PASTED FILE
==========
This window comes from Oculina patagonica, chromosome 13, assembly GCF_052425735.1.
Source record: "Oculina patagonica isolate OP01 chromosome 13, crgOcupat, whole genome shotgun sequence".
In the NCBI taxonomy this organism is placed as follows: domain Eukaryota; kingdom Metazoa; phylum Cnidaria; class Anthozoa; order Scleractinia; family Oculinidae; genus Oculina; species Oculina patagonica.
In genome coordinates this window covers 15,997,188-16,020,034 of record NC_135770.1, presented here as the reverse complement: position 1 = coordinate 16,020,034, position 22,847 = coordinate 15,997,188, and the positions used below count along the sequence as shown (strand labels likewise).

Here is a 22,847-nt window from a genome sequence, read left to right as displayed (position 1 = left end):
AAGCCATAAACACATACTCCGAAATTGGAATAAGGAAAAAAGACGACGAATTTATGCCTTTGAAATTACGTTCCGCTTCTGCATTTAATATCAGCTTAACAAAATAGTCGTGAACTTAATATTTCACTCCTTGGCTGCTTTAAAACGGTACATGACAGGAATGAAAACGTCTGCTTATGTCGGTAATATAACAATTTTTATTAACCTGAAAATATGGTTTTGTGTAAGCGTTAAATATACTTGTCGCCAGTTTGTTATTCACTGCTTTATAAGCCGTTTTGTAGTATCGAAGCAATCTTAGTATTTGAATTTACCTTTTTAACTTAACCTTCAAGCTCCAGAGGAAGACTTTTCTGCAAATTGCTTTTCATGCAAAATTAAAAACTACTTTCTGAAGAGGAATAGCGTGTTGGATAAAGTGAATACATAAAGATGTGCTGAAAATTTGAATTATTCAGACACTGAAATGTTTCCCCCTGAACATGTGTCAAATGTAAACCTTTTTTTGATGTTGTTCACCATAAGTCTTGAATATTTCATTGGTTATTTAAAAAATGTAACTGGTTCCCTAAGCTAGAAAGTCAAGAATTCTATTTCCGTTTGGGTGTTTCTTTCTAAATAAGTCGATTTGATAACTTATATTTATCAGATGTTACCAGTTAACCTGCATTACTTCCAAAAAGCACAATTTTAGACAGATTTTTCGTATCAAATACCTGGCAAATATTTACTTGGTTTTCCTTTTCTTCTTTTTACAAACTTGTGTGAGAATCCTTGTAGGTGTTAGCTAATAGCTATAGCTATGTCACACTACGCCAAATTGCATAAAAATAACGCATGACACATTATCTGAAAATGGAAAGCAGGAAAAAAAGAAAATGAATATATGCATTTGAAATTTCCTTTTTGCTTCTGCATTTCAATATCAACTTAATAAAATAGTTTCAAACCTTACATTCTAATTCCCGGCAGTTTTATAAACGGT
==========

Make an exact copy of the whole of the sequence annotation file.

This window comes from Oculina patagonica, chromosome 13, assembly GCF_052425735.1.
Source record: "Oculina patagonica isolate OP01 chromosome 13, crgOcupat, whole genome shotgun sequence".
In the NCBI taxonomy this organism is placed as follows: domain Eukaryota; kingdom Metazoa; phylum Cnidaria; class Anthozoa; order Scleractinia; family Oculinidae; genus Oculina; species Oculina patagonica.
In genome coordinates this window covers 15,997,188-16,020,034 of record NC_135770.1, presented here as the reverse complement: position 1 = coordinate 16,020,034, position 22,847 = coordinate 15,997,188, and the positions used below count along the sequence as shown (strand labels likewise).

Here is a 22,847-nt window from a genome sequence, read left to right as displayed (position 1 = left end):
AAGCCATAAACACATACTCCGAAATTGGAATAAGGAAAAAAGACGACGAATTTATGCCTTTGAAATTACGTTCCGCTTCTGCATTTAATATCAGCTTAACAAAATAGTCGTGAACTTAATATTTCACTCCTTGGCTGCTTTAAAACGGTACATGACAGGAATGAAAACGTCTGCTTATGTCGGTAATATAACAATTTTTATTAACCTGAAAATATGGTTTTGTGTAAGCGTTAAATATACTTGTCGCCAGTTTGTTATTCACTGCTTTATAAGCCGTTTTGTAGTATCGAAGCAATCTTAGTATTTGAATTTACCTTTTTAACTTAACCTTCAAGCTCCAGAGGAAGACTTTTCTGCAAATTGCTTTTCATGCAAAATTAAAAACTACTTTCTGAAGAGGAATAGCGTGTTGGATAAAGTGAATACATAAAGATGTGCTGAAAATTTGAATTATTCAGACACTGAAATGTTTCCCCCTGAACATGTGTCAAATGTAAACCTTTTTTTGATGTTGTTCACCATAAGTCTTGAATATTTCATTGGTTATTTAAAAAATGTAACTGGTTCCCTAAGCTAGAAAGTCAAGAATTCTATTTCCGTTTGGGTGTTTCTTTCTAAATAAGTCGATTTGATAACTTATATTTATCAGATGTTACCAGTTAACCTGCATTACTTCCAAAAAGCACAATTTTAGACAGATTTTTCGTATCAAATACCTGGCAAATATTTACTTGGTTTTCCTTTTCTTCTTTTTACAAACTTGTGTGAGAATCCTTGTAGGTGTTAGCTAATAGCTATAGCTATGTCACACTACGCCAAATTGCATAAAAATAACGCATGACACATTATCTGAAAATGGAAAGCAGGAAAAAAAGAAAATGAATATATGCATTTGAAATTTCCTTTTTGCTTCTGCATTTCAATATCAACTTAATAAAATAGTTTCAAACCTTACATTCTAATTCCCGGCAGTTTTATAAACGGT